In “The Shame Culture,” The New York Times columnist David Brooks argues that the social pressures governing life on American college campuses are overwhelming, and even greater when moral standards are always shifting. He writes,
“When a moral crusade spreads across campus, many students feel compelled to post in support of it on Facebook within minutes. If they do not post, they will be noticed and condemned.
” It is a culture of oversensitivity, overreaction and frequent moral panics, during which everybody feels compelled to go along.”
Brooks believes that college students can find a greater measure of stability by basing their identity on values that are “more permanent.” He suggests,
“If we’re going to avoid a constant state of anxiety, people’s identities have to be based on standards of justice and virtue that are deeper and more permanent than the shifting fancy of the crowd. In an era of omnipresent social media, it’s probably doubly important to discover and name your own personal True North, vision of an ultimate good, which is worth defending even at the cost of unpopularity and exclusion.”
However, on today’s college campus, imbued with moral relativism (MR), this has become difficult. For one thing, MR is attractive for the very reason that it is dangerous. It tells the students that they are in charge – the captains of their own ships. They can decide what is right for themselves. If it feels right to them, no one can objectively tell them that it is wrong. Consequently, the college campus culture celebrates any and all forms of sexual expression.
Brooks understandably ennobles that idea of finding “standards of justice and virtue that are deeper and more permanent than the shifting fancy of the crowd.” However, he wrongly associates these “more permanent” values with finding “your own personal True North.”
Worse still, he’s sending out contradictory signals – double messages.
While on the one hand, he seems to recommend basing our values on what is objective and unchanging. On the other, he suggests that we find our own personal subjective values. But, if our values are subjective, they will be as flimsy and impermanent as the university values that he derides. And– they will be no less vulnerable to social pressure than the values they already possess (or lack).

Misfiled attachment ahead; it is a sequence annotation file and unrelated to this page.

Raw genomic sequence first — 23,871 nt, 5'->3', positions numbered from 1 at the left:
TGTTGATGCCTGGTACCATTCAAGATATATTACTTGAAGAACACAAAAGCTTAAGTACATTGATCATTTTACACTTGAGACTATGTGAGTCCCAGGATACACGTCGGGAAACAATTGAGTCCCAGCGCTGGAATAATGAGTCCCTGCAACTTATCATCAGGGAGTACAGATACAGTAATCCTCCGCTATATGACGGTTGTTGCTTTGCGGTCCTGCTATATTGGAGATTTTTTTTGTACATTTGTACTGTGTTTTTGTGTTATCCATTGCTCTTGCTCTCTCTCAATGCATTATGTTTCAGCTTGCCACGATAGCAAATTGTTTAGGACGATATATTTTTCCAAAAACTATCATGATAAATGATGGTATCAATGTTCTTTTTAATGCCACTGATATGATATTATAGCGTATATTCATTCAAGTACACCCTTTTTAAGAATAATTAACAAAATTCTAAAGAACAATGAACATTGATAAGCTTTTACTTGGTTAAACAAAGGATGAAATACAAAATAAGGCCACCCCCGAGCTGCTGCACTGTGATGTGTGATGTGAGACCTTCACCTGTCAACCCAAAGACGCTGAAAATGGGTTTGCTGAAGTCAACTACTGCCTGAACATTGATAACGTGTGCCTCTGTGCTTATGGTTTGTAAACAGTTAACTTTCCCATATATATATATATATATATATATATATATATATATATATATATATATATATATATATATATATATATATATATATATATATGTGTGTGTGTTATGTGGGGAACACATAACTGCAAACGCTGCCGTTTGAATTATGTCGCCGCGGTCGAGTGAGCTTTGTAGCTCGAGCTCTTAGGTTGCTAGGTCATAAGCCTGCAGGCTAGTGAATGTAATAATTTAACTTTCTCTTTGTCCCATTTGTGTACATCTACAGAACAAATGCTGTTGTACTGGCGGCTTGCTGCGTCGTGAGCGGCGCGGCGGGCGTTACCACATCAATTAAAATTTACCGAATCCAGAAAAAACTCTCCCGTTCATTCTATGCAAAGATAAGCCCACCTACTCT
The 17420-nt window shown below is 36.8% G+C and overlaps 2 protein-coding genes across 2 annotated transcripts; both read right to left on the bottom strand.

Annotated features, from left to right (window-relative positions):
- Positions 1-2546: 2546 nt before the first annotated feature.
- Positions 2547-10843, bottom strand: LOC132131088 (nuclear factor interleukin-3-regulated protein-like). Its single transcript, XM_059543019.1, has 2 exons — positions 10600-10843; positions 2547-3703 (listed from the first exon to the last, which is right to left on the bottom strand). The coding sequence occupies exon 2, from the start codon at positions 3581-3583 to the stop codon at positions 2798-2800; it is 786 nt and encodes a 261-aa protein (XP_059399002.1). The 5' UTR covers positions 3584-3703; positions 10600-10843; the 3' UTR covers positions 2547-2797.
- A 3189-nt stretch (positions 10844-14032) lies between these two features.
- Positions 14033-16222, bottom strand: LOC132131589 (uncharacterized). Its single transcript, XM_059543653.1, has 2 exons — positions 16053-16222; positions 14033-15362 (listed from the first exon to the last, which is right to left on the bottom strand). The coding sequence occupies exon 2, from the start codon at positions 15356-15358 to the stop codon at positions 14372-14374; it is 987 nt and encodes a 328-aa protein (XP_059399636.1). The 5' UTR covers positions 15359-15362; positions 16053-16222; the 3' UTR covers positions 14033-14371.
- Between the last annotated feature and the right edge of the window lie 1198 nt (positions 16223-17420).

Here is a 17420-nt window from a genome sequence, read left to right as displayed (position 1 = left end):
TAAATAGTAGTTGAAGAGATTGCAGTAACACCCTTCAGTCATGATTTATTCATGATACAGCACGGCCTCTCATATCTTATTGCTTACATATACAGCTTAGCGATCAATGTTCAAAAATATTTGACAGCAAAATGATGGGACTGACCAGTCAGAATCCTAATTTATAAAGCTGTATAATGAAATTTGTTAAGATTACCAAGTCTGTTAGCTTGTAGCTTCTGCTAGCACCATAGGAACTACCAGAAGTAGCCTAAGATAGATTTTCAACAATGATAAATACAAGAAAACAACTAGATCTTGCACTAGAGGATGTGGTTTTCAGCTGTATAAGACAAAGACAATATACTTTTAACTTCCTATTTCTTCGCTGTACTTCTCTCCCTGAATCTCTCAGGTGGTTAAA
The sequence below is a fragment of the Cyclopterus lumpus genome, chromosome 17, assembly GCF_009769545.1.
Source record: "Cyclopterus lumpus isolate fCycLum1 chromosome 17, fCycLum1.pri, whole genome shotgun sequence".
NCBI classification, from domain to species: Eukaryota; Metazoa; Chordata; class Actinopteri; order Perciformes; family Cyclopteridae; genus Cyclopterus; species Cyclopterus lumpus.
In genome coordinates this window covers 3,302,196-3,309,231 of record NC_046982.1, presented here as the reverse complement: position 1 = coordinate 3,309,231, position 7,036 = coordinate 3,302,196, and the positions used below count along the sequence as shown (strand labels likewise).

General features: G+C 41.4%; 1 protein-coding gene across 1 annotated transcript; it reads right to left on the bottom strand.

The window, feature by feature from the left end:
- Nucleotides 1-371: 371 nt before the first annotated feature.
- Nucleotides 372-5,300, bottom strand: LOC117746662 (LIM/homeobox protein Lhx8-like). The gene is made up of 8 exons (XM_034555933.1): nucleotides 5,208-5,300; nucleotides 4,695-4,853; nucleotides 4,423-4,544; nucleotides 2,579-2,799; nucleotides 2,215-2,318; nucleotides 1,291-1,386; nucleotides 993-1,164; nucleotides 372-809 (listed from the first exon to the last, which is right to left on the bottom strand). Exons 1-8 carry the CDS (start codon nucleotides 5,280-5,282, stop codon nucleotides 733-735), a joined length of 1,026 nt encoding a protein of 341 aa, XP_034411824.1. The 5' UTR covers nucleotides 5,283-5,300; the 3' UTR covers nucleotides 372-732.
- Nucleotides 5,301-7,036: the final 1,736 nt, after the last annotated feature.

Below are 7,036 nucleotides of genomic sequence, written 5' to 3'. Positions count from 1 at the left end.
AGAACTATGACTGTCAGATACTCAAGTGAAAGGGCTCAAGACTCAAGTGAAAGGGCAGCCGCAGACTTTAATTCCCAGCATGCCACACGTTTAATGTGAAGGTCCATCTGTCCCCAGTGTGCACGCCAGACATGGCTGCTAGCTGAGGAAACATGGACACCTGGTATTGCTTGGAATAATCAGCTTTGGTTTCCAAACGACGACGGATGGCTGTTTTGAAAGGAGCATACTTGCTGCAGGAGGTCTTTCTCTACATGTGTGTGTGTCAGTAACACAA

Instead, in order to stand against the social pressures, we need to know that our values are objective, coming from above, and therefore are unchanging. It is only when we know this that we can stand against the tsunami of peer pressure and public opinion.
If we are going to resist persecution, it is not enough to know that we are standing upon our own “True North.”
This Easter season, Christians recently celebrated their savior, Jesus, who suffered the worst imaginable death. His disciples were brought before the governing body – the Sanhedrin – who had earlier turned over Jesus to the Romans and demanded His death. Yet, these disciples (mostly uneducated men) surprised the Sanhedrin with their courage in response to being commanded to no longer speak of Jesus.
But Peter and the apostles answered, “We must obey God rather than men. The God of our fathers raised Jesus, whom you killed by hanging him on a tree. God exalted him at his right hand as Leader and Savior, to give repentance to Israel and forgiveness of sins. And we are witnesses to these things, and so is the Holy Spirit, whom God has given to those who obey him.” (Acts 5:29-32; ESV)
The Apostles were able to withstand incredible socio-political threats and cultural pressures because they were convicted of what they knew to be true and permanent: standing upon God’s own “True North,” not on their own values or fleeting sense of dignity.